Things I tend to forget


Return a static page for specific users/IPs

Why do I want to do that?
Different reasons. One time, because I wanted a certain user not to access the dynamic WordPress site. Another time, I wanted to provide a bot that has been crawling the site with a “legitimate” page, without actually allowing it to go through the site. The main thing I was looking for is a way to do an internal redirect, so no 3xx code returned. I know there are probably better ways to achieve these goals (are there?). But hey, I learned some stuff about Nginx while doing this.

So here it goes, the first attempt:

  location ~* /some/path/with_numbers/\d+ {
    if ($remote_addr = 11.11.111.1) {
       return 200 "sample reply - should be empty";
    }
    # the next line is reached only when the above is not executed
    try_files $uri $uri/ /index.php$is_args$args;
  }

One problem with the above is that replacing the IP or adding more IPs is a bit problematic. So, we replace it with the following that relies on the Geo module:

geo $bad_ip {
  default 0;
  1.2.3.4/32 1;
  4.3.2.1/32 1;
}

server {
[...]
 location ~* /some/path/with_numbers/\d+ {
    if ($bad_ip) {
       return 200 "sample reply - should be empty";
    }
    # the next line is reached only when the above is not executed
    try_files $uri $uri/ /index.php$is_args$args;
  }

The other problem is that the text returned with the 200 code is a bit simplistic and I really wanted to send an HTML static page, not a stupid line. The fix uses error_page


[...]
 location ~* /some/path/with_numbers/\d+ {
    if ($bad_ip) { return 410; }
    error_page 410 =200 /my_static_page.html;
    # the next line is reached only when the above is not executed
    try_files $uri $uri/ /index.php$is_args$args;
  }

The result is a 200 (OK) code sent to the browser with a static HTML page that should load much faster than a PHP/RoR/etc alternative.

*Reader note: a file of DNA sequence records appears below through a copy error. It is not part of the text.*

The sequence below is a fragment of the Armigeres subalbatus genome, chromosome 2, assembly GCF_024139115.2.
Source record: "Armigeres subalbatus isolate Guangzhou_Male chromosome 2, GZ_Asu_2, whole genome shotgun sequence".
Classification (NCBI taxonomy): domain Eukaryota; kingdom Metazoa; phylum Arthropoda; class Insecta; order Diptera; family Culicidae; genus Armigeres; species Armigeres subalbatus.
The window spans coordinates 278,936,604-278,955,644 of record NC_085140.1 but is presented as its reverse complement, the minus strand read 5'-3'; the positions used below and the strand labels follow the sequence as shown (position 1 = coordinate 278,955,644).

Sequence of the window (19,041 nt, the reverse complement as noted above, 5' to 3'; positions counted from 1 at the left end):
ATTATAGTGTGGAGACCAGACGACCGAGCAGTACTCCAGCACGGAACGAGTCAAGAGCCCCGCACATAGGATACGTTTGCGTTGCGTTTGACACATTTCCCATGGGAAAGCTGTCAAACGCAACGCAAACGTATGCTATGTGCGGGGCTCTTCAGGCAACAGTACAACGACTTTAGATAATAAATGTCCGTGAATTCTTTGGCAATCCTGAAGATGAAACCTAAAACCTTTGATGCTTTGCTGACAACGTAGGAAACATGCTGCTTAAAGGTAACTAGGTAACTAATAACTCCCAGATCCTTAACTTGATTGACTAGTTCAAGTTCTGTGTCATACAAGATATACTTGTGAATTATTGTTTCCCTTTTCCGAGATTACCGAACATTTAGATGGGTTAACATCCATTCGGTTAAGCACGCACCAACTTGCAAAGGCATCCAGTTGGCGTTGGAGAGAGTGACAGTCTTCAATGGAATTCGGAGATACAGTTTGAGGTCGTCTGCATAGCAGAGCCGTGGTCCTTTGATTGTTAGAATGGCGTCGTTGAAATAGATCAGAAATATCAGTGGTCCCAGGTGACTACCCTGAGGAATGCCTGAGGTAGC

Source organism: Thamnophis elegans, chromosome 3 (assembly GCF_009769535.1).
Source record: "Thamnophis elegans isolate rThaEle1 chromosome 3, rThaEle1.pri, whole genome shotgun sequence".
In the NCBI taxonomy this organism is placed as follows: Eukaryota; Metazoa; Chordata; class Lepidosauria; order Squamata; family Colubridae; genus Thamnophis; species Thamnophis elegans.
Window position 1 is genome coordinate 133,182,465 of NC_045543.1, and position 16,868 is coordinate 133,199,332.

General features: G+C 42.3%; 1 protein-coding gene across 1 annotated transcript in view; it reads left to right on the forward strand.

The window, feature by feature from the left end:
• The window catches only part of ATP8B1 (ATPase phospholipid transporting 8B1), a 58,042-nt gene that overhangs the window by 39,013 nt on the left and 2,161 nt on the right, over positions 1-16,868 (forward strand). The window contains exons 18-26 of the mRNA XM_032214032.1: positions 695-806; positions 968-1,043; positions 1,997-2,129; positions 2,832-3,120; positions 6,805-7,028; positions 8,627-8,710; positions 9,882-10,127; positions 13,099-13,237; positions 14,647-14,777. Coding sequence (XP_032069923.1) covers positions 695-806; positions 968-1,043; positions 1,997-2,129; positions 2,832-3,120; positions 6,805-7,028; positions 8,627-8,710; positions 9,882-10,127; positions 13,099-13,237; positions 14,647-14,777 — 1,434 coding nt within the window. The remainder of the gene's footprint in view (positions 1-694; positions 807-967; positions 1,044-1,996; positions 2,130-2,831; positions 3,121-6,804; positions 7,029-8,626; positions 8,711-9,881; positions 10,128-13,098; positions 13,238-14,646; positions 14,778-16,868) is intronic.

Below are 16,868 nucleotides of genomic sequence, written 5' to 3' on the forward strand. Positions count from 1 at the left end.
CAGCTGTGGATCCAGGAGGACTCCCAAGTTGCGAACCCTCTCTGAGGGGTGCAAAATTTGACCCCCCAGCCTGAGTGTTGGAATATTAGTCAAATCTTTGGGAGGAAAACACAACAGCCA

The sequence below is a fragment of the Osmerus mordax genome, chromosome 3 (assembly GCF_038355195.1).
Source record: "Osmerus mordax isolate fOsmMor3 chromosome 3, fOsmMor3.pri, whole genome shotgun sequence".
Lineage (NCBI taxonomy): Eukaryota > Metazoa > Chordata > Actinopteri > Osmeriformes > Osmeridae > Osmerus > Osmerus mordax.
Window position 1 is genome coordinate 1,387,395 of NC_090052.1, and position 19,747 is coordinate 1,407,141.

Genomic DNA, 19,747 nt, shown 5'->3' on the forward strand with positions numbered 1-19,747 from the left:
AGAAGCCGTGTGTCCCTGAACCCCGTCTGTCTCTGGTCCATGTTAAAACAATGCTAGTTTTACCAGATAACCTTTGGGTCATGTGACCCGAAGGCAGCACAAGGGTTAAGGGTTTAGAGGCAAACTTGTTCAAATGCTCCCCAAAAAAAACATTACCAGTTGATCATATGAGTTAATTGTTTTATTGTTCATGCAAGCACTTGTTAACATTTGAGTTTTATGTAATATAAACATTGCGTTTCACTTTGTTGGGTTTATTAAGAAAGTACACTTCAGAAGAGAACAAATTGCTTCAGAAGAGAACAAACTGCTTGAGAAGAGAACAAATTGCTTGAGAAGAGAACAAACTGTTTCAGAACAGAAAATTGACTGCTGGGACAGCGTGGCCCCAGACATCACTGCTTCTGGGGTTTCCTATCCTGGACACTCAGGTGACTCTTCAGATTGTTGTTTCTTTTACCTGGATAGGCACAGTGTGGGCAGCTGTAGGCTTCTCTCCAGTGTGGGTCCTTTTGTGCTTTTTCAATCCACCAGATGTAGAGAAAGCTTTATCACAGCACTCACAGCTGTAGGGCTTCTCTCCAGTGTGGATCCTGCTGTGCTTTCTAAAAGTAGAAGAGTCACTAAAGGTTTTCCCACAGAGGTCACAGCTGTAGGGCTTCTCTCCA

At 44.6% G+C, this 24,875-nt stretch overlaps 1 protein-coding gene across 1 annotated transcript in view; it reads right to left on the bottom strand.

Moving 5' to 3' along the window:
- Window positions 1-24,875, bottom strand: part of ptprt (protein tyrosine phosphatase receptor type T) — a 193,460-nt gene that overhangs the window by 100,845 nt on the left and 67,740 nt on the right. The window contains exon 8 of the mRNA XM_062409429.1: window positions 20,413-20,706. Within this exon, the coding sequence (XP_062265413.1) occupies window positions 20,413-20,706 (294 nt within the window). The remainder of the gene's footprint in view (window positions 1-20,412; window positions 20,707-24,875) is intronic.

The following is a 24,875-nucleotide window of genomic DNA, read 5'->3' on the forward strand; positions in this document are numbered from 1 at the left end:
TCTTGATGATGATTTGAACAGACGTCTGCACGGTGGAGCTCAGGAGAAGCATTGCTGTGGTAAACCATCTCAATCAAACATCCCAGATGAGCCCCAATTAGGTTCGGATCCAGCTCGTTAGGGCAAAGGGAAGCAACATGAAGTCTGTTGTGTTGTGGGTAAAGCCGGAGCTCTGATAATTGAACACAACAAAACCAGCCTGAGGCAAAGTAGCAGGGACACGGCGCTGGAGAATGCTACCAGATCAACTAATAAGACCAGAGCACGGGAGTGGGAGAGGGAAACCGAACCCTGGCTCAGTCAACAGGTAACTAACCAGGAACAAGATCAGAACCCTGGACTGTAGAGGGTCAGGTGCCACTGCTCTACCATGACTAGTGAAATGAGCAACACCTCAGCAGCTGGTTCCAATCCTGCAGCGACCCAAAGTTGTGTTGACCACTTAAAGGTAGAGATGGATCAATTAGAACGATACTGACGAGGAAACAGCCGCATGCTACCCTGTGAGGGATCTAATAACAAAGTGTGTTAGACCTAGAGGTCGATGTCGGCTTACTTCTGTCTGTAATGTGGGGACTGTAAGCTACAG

Of course, more can be done to identify the blocked entity, for example using UserAgent string, etc.
Leaving that for another day.

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How NOT to ban Googlebot

Google do not provide a list of IPs to identify their bots, so you can’t simply add that to fail2ban’s ‘ignoreip =’ line.

Instead, according to their answer per https://support.google.com/webmasters/answer/80553?hl=en you can only verify the bot’s provenance by checking the DNS for the bot’s IP. In fact, they ask you to run 2 queries (1 reverse and 1 forward lookup) to make sure that the IP is not spoofed.

My simple 1 reverse lookup script is:

#!/bin/bash
IP="$1"
HOSTRESULT="$(host -W ${IP})" # updated thanks to comment from Martin
REGEX='.*(googlebot\.com\.|google\.com\.)

And add that to /etc/fail2ban/jail.local

ignorecommand = /usr/local/bin/ignore_ip_check.sh 

This needs more testing, and I should add the second forward lookup, for for now it seems to do the trick

if [[ "$HOSTRESULT" =~ $REGEX ]]; then exit 0; else exit 1; fi

And add that to /etc/fail2ban/jail.local


This needs more testing, and I should add the second forward lookup, for for now it seems to do the trick

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MySQL Slow Query Log

Why, oh why, is this so complicated?!

Well, it’s not… just a bit confusing when you don’t know where to look.

TL,DR: (Ubuntu 16.04, otherwise YMMV, read below)

Add the following to your active configuration file for mysql

[mysqld]
slow_query_log
slow_query_log_file = /var/log/mysql/mysql-slow.log
long_query_time = 2
log-queries-not-using-indexes

What could go wrong?

Wrong configuration file:

on Ubuntu 16.04 the file can be in /etc/mysql/my.cnf or /etc/mysql/conf.d/mysql.cnf or even /etc/mysql/mysql.conf.d/mysqld.cnf

to find which one is “active”, run: mysqld --verbose --help |grep -A 1 "Default options"

the result is something like the following:
Default options are read from the following files in the given order:
/etc/my.cnf /etc/mysql/my.cnf ~/.my.cnf

if you open /etc/mysql/my.cnf, you will find at the bottom:
!includedir /etc/mysql/conf.d/